All jobs were batch jobs.  No instand gratification. 

    Glad those days are gone. 

  2. Will NYCR send a contingent to this year’s Vintage Computer Festival East (http://www.vintage.org/2012/east/) ? It’s May 5-6 at our museum on the NJ shore. We’ve got our exhibit hall, tours, etc., and a great speaker lineup — this year it includes Tom Kurtz (inventor of BASIC) and Dan Kottke (Steve Jobs’ college buddy / India travel companion / early Apple engineer). Another idea: we’d love to have Bre on a panel discussion about 1970s homebrew computing v. modern homebrew robotics. – Evan K. of MARCH / VCF.

  3. The IBM card punched use Hollerith code. Check it out. EBCDIC was an in-memory representation that preceded ASCII.

  4. Wow that brought back some memories. I took EDP I-II in 1978-1980 and I cannot tell you how many COBOL programs I typed on the very machine :-O

  5. Are you interested in selling IBM 129. We are a reseller and have an application for this dinosaur. I actually operated one of these when i was a teenager
    Dave 858 722-5500     [email protected]

  6. Check bitsavers.org first before you scan any manuals.  On the other hand, if you have something not on their site, Al Kossow would be happy to take it.

    I used a punch machine like this in my first few years of college.  IBM, but not sure of the model number.

  7. Wonderful. No really!  I remember using some older machines in the 1970’s (029 and 026 ?), my first introcuction to computers (ahh, if you find a Litton Monrobot…) And as late as the 1980’s we still had to submit punch card jobs at Portland State University CS department.  Thanks for bringing back fond memories: I’m fond of not having to use this, but if I could find it I should turn the old card deck into an art project.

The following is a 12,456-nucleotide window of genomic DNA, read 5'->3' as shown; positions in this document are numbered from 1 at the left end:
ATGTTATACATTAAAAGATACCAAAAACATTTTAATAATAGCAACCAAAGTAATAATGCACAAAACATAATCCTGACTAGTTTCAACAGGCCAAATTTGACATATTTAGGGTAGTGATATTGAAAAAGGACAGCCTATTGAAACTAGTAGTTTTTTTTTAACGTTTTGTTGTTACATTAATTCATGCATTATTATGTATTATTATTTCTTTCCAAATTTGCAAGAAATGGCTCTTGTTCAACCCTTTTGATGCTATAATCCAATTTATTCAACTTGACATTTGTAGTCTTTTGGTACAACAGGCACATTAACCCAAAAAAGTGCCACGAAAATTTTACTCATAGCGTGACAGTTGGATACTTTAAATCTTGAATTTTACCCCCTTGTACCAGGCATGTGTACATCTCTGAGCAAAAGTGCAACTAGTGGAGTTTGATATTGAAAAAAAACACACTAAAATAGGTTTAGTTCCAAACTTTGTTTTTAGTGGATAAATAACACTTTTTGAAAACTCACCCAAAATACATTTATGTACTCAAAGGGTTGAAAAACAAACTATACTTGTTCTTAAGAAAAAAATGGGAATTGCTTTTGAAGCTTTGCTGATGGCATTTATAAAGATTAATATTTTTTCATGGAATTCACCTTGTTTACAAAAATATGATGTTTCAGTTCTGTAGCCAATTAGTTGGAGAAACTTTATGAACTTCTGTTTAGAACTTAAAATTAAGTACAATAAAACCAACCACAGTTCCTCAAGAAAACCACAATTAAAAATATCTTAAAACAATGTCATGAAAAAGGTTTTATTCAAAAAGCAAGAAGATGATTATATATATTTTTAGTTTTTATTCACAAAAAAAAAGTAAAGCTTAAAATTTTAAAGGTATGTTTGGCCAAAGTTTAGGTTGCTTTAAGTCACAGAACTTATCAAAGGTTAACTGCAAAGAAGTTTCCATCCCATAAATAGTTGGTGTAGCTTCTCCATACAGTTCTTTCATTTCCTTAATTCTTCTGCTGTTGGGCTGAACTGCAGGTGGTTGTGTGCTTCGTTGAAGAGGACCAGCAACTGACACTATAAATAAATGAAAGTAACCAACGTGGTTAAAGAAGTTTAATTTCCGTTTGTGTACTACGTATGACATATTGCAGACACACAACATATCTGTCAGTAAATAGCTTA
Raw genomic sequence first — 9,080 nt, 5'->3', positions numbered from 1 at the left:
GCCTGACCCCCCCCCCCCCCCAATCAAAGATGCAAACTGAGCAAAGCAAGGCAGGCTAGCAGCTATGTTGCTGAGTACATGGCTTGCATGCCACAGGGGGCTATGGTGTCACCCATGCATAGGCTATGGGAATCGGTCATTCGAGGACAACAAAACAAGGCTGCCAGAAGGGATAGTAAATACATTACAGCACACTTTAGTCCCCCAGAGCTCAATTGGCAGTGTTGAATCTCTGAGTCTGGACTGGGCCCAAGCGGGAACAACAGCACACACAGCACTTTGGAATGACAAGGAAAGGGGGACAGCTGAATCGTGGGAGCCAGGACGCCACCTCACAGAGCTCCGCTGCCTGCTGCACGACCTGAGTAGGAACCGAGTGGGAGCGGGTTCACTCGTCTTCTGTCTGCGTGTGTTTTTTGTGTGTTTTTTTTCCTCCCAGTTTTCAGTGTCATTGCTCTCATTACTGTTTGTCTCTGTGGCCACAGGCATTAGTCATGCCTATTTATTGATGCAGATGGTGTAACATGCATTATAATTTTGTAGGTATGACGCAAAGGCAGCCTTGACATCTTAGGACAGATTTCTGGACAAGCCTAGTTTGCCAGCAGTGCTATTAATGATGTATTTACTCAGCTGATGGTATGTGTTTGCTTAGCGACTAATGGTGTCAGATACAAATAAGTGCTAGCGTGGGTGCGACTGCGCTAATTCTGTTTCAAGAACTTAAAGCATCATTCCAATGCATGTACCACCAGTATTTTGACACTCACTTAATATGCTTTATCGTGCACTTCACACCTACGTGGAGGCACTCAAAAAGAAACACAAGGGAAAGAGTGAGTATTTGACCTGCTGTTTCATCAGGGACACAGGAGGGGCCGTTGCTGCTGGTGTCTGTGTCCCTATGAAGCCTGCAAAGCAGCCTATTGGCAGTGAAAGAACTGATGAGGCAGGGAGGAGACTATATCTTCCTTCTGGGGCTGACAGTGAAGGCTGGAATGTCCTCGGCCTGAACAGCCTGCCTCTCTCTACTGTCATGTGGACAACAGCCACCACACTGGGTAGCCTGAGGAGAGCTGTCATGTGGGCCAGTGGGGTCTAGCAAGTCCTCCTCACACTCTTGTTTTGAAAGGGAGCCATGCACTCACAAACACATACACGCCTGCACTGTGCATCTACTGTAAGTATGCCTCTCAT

• In the student keypunch room at Purdue University (circa 1966?) I learned how to clear jams in keypunches when there would be lines for the machines, but one would be unused because it was jammed. If I could clear the jam, I was then first in line (already seated, actually). The main procedure was to cycle power (to reset relays, etc) then exercise each row until it jammed again or the bits of cardboard were chewed up so they could be pushed out of the way.

  8. I am interested in purchasing your 129 unit – [email protected]

  9. That brings back memories. I actually had a hand in designing the machine. Fixing the logic part of the machine would be tricky. The standard technique at the time was to “Easter egg” the cards until it worked.

    • I remember Roger Pett, Electrical Engineer from IBM Canada who worked with me at the IBM Poughkeepsie Lab in NY. At the end of our 129 project he was sent to IBM Scotland to support the manufacture of the 129 and I was sent to Canada to replace him during that two-month summer period in 1971. I was the lead Electrical Engineer responsible for all the electrical and logic design of the 129 machine. I was involved with all IBM keypunch design activity from 1994 thru 1991. I am now 85 years old with lots of good memories of that period of time at IBM

 Leave a Reply

You may use these HTML tags and attributes: <a href="" title=""> <abbr title=""> <acronym title=""> <b> <blockquote cite=""> <cite> <code> <del datetime=""> <em> <i> <q cite=""> <s> <strike> <strong>